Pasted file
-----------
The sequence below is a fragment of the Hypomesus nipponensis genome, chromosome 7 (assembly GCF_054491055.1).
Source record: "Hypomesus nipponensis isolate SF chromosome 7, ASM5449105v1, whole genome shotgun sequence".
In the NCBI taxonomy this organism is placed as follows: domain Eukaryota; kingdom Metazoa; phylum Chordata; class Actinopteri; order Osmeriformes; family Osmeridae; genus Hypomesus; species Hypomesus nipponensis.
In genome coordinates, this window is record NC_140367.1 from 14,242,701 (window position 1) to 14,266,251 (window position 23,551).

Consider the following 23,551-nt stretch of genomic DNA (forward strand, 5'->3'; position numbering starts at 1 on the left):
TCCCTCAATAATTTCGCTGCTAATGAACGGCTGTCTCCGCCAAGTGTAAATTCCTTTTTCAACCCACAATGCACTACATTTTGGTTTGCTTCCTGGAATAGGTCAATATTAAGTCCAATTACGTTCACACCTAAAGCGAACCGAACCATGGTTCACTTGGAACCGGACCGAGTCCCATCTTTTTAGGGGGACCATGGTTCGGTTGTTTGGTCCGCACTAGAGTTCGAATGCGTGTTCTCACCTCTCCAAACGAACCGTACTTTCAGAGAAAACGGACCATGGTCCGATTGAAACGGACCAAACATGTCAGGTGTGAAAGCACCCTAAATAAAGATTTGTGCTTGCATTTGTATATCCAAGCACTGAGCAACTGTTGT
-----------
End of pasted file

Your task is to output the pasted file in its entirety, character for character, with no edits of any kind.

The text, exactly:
The sequence below is a fragment of the Hypomesus nipponensis genome, chromosome 7 (assembly GCF_054491055.1).
Source record: "Hypomesus nipponensis isolate SF chromosome 7, ASM5449105v1, whole genome shotgun sequence".
In the NCBI taxonomy this organism is placed as follows: domain Eukaryota; kingdom Metazoa; phylum Chordata; class Actinopteri; order Osmeriformes; family Osmeridae; genus Hypomesus; species Hypomesus nipponensis.
In genome coordinates, this window is record NC_140367.1 from 14,242,701 (window position 1) to 14,266,251 (window position 23,551).

Consider the following 23,551-nt stretch of genomic DNA (forward strand, 5'->3'; position numbering starts at 1 on the left):
TCCCTCAATAATTTCGCTGCTAATGAACGGCTGTCTCCGCCAAGTGTAAATTCCTTTTTCAACCCACAATGCACTACATTTTGGTTTGCTTCCTGGAATAGGTCAATATTAAGTCCAATTACGTTCACACCTAAAGCGAACCGAACCATGGTTCACTTGGAACCGGACCGAGTCCCATCTTTTTAGGGGGACCATGGTTCGGTTGTTTGGTCCGCACTAGAGTTCGAATGCGTGTTCTCACCTCTCCAAACGAACCGTACTTTCAGAGAAAACGGACCATGGTCCGATTGAAACGGACCAAACATGTCAGGTGTGAAAGCACCCTAAATAAAGATTTGTGCTTGCATTTGTATATCCAAGCACTGAGCAACTGTTGT